Paul E. Hardisty is the author of ‘The Abrupt Physics of Dying’ (which I review here) and ‘The Evolution of Fear’ (which I review here). I am delighted to be hosting this considered and insightful guest post from such a talented thriller writer. He brings troublespots to life and reminds the reader of the human cost of conflict whilst never stinting on the page turning quality of his prose.
As a professional environmental scientist and engineer, I have been lucky enough over the course of my career to work pretty much all over the world. Unfortunately, I have also been unlucky enough to have witnessed during that time a catalogue of what can only be called crimes against nature and humanity that still gives me nightmares. Over the course of over three decades I have seen, photographed, studied, sampled, interviewed and reported on environmental and social disasters large and small. And I can honestly say that the one common factor in all of them was greed. The other was that this kind of destruction is usually a driver for human conflict – from community protests all the way to full blown civil war.
And during all of this, I have written. For clients, reports. For scientists, peer reviewed journal papers. For students, textbooks on how to clean up toxic waste spills. For decision-makers, books on how to make better more sustainable decisions that allow greed (profit) to be balanced against better social and environmental outcomes. For the public, newspaper and magazine articles and blog posts that bring to light what is going on out there: whole villages drowned by toxic sludge; elephants and rhinos now facing extinction in Africa within 30 years if poaching cannot be controlled; oceans so overfished that more than one third of all commercial fish stocks have completely collapsed; native communities displaced and marginalised to make way for resource extraction; a climate changing so quickly that it will disrupt our future in ways we cannot even imagine if we don’t put the brakes down hard on fossil fuel burning and deforestation, soon. A list that overwhelms people, turns them off. It’s just too much.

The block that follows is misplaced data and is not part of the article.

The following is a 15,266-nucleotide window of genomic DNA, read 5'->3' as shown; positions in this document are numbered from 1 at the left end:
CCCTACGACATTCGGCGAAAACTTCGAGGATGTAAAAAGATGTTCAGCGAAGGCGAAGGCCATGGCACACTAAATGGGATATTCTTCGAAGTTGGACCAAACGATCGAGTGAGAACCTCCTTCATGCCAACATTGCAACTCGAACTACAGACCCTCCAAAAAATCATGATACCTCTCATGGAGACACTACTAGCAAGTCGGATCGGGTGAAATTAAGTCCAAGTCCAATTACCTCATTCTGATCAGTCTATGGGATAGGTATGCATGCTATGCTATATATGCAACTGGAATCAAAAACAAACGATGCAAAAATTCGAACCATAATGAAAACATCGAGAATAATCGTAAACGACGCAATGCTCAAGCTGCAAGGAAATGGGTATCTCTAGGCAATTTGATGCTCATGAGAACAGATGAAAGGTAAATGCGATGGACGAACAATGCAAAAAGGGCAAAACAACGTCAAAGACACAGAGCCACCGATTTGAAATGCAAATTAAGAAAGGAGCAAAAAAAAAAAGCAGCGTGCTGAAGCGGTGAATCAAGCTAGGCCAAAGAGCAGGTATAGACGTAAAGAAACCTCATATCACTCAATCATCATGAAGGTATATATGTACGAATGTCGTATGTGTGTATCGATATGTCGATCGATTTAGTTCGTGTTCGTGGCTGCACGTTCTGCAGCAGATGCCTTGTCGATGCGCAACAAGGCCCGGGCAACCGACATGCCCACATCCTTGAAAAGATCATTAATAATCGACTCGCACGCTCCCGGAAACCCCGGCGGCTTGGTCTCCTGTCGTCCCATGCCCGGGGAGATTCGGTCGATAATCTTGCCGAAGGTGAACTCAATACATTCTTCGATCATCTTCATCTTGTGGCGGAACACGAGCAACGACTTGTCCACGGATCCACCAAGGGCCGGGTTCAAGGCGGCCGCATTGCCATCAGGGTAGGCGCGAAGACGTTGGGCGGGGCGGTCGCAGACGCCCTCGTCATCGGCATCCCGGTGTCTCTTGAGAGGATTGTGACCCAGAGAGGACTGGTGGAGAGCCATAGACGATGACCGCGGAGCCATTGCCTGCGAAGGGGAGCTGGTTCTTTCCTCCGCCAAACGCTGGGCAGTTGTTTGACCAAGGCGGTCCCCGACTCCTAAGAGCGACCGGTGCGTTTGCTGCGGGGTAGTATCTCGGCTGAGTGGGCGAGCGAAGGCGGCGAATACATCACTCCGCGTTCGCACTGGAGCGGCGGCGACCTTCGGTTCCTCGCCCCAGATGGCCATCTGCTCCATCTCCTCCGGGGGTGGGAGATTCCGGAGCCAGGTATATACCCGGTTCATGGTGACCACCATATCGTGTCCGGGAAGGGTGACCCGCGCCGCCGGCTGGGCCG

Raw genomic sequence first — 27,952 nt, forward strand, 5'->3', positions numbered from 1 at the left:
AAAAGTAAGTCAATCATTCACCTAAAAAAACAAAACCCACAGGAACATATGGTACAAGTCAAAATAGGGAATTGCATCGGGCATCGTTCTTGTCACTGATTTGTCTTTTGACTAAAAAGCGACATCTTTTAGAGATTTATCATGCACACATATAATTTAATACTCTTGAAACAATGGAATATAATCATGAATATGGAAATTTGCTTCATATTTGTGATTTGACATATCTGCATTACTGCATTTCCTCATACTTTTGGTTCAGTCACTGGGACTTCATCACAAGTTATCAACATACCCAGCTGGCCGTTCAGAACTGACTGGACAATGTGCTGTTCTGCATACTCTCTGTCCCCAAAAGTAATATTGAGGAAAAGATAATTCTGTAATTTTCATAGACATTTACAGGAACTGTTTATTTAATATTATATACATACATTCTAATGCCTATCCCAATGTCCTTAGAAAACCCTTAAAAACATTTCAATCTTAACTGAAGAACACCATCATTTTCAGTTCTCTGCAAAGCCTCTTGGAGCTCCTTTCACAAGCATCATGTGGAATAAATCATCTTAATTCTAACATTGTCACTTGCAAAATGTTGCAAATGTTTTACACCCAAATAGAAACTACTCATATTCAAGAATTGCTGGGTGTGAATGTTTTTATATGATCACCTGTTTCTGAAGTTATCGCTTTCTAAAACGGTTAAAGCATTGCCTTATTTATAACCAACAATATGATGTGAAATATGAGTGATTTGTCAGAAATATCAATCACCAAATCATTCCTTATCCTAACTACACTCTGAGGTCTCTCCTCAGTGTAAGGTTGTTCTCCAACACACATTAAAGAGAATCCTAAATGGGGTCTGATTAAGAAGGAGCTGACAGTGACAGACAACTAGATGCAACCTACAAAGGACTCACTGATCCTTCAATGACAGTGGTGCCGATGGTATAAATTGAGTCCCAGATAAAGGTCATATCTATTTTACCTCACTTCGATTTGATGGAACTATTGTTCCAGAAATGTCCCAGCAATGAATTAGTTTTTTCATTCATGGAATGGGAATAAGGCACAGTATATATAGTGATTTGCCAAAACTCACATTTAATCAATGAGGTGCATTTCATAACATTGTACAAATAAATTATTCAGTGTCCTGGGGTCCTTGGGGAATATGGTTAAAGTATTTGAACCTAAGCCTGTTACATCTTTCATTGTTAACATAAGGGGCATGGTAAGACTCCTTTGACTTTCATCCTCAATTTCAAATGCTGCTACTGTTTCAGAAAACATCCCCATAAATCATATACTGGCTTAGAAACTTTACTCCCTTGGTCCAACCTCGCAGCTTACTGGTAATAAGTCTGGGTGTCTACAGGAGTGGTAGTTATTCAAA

All of this time, I have been writing about facts.
And I have discovered along the way that facts are not truth. Truth can only be seen through the eyes of people, and people need to experience those facts for them to become truth. And so, I write fiction. By putting the reader into the story, by having them share the experiences of the characters, they can make up their own minds what they think and feel about it. And this, then, becomes, their own truth. Science actually backs this up. There has been a huge amount of research done on why people believe certain things, and disbelieve others, when presented with the same set of facts. People make decisions based on more than just knowledge. Rules and values play an equally important role. The rules that society sets for them and they set for themselves, and the values they hold dear. Together, these could be called ‘worldview.’ And it has been shown again and again that facts alone can’t change world view. But experience can.
And so, I have turned to fiction. I write about things that I care about, like the plight of the oceans and the disappearance of species and landscapes, and how those things affect the poorest and most vulnerable people, in all parts of the world. I try to put those places and those people into the stories, and bring them to life so the reader can feel as if they are there, and experience the things that the characters are living through. I try to make the stories as realistic as possible – real places, real events, real science. But I don’t preach. I invite the reader to live the story and decide for themselves. Because there are always so many perspectives, so many sides to these stories. And invariably, there are no absolutes. Just shades of all of us struggling with our own hopes and desires and fears, and trying to do the best we can as ultimately imperfect beings.
This post is a stop on the Evolution of Fear blog tour. Do check out the other posts, detailed below.
The Evolution of Fear is published by Orenda Books and is available to buy now.